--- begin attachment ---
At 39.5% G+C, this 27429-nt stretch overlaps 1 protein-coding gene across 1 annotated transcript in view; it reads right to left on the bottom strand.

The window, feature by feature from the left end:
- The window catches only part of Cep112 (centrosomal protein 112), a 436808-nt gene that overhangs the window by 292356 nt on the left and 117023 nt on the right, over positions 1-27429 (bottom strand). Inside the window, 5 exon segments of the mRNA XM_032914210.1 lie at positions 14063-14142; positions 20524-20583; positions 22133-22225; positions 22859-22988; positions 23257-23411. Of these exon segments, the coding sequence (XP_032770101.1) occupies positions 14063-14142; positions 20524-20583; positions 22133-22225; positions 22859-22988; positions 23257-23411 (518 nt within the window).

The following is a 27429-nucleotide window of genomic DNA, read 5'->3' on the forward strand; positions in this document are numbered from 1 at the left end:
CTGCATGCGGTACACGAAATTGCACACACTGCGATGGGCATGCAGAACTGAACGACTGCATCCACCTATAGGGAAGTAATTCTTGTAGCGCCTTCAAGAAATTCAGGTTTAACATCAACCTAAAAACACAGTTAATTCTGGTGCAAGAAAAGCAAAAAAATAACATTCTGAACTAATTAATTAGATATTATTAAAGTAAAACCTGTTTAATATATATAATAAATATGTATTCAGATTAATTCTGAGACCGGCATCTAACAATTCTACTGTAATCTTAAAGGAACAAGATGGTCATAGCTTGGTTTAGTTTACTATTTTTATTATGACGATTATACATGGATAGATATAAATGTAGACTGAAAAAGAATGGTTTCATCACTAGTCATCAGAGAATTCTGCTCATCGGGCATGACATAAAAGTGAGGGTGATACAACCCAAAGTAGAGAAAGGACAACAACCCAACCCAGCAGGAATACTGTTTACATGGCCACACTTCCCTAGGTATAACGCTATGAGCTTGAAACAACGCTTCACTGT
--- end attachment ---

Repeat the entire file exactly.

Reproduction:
At 39.5% G+C, this 27429-nt stretch overlaps 1 protein-coding gene across 1 annotated transcript in view; it reads right to left on the bottom strand.

The window, feature by feature from the left end:
- The window catches only part of Cep112 (centrosomal protein 112), a 436808-nt gene that overhangs the window by 292356 nt on the left and 117023 nt on the right, over positions 1-27429 (bottom strand). Inside the window, 5 exon segments of the mRNA XM_032914210.1 lie at positions 14063-14142; positions 20524-20583; positions 22133-22225; positions 22859-22988; positions 23257-23411. Of these exon segments, the coding sequence (XP_032770101.1) occupies positions 14063-14142; positions 20524-20583; positions 22133-22225; positions 22859-22988; positions 23257-23411 (518 nt within the window).

The following is a 27429-nucleotide window of genomic DNA, read 5'->3' on the forward strand; positions in this document are numbered from 1 at the left end:
CTGCATGCGGTACACGAAATTGCACACACTGCGATGGGCATGCAGAACTGAACGACTGCATCCACCTATAGGGAAGTAATTCTTGTAGCGCCTTCAAGAAATTCAGGTTTAACATCAACCTAAAAACACAGTTAATTCTGGTGCAAGAAAAGCAAAAAAATAACATTCTGAACTAATTAATTAGATATTATTAAAGTAAAACCTGTTTAATATATATAATAAATATGTATTCAGATTAATTCTGAGACCGGCATCTAACAATTCTACTGTAATCTTAAAGGAACAAGATGGTCATAGCTTGGTTTAGTTTACTATTTTTATTATGACGATTATACATGGATAGATATAAATGTAGACTGAAAAAGAATGGTTTCATCACTAGTCATCAGAGAATTCTGCTCATCGGGCATGACATAAAAGTGAGGGTGATACAACCCAAAGTAGAGAAAGGACAACAACCCAACCCAGCAGGAATACTGTTTACATGGCCACACTTCCCTAGGTATAACGCTATGAGCTTGAAACAACGCTTCACTGT